"It's the toughness, the tough-mindedness that it takes to play through pain," Hawkins said. "You see it all the time. In a basketball game, a guy gets tired, he looks at the bench and tells the coach he wants out. It's accepted. You don't see that in football. These guys play with broken bones, torn ligaments. It goes with the mentality."
When Hawkins first spied Whitfield in summer AAU ball playing for The Family, he was actually recruiting other players. But every time he looked up, Whitfield was outmuscling someone else for a rebound.
For a coach who puts a premium on defense and the boards -- last season the Broncos ranked 37th nationally in field-goal percent defense and 34th in rebounding margin -- Whitfield was a dream.
And when he heard Whitfield also was being courted for football, Hawkins liked him even more.
He smartly paired Whitfield with Reitz on his official visit. The two talked about making the improbable possible and about how closing a door on football doesn't necessarily mean the key is gone forever.
"I told him to just concentrate on being a great basketball player," Reitz said. "I know my strength and my muscle improved dramatically while I was in college. Flenard already has great hands and a great football body. As he gets stronger his body is going to look totally different. If he works at it, he could still play in the NFL."
Hawkins swears he never sweated Whitfield's commitment. Even while the who's who of college football descended on Detroit, he believed Whitfield would honor his commitment.
"If you didn't know the kid and you didn't know the family, it would have been enough to concern you," he said. "When you know his mother, his father, his sisters and Flenard, you knew that commitment was golden. I'm not saying he wasn't going to be tempted but I knew his commitment was as solid as could be."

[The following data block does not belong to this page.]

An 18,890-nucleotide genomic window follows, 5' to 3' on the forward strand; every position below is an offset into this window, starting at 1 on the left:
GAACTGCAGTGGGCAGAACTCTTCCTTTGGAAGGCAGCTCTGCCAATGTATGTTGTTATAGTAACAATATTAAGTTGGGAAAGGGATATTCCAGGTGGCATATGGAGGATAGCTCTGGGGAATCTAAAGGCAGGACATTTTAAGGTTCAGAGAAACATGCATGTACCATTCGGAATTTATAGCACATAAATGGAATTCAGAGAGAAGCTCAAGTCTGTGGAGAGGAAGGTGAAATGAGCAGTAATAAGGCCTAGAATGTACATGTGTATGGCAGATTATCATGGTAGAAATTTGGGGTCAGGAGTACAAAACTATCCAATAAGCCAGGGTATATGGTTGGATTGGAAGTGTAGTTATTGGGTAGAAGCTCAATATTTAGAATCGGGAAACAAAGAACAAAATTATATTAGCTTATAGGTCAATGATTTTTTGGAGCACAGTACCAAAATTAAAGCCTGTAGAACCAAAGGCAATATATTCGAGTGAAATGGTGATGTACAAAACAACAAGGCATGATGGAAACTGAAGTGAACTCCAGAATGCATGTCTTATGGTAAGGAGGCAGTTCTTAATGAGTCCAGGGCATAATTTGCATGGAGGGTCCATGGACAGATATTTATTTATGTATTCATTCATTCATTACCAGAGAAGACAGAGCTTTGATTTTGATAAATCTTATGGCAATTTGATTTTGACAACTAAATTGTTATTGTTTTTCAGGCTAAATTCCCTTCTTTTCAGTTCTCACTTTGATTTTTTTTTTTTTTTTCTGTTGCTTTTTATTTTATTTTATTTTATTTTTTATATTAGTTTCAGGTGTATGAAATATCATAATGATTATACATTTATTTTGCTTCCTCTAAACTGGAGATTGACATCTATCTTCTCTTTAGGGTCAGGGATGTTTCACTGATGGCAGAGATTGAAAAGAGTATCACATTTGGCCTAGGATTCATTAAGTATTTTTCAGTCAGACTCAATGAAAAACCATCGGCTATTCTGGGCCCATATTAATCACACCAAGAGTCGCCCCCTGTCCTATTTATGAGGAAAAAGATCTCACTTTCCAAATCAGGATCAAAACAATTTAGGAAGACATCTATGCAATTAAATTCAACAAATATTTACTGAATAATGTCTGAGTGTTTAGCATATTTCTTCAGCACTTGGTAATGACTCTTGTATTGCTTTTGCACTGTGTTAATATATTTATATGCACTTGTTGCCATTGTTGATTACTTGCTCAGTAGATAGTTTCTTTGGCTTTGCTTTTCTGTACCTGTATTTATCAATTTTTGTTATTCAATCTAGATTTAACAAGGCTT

True to form, Whitfield never wavered. Though he came to Martin Luther King mainly to play football for James Reynolds, the winningest coach in Detroit public school history, he never viewed himself as a gridiron great moonlighting on the parquet.
His comfort level was on the basketball court, where he led the team with 19.6 points per game as a senior and took an undermanned King squad to a surprising spot in the district playoffs.
"To me, I wasn't good at football; I was athletic and my height gave me an advantage," Whitfield said. "I considered myself a basketball player. My heart was always in basketball."
Now it's there full-time. Two weeks ago, as the Gators dumped Hawaii in their season opener and Michigan looked like it could use anyone in a loss to Utah, Whitfield went for his first individual workout with Hawkins.
It is his first fall without football in a long time, and though he admits it's strange, Whitfield seems to be adjusting just fine.
He's watching football but thinking basketball.
"Bowling Green beat Pittsburgh," he said. "That's the MAC making some noise. I think we can do the same thing -- in basketball."
Dana O'Neil covers college basketball for ESPN.com and can be reached at firstname.lastname@example.org.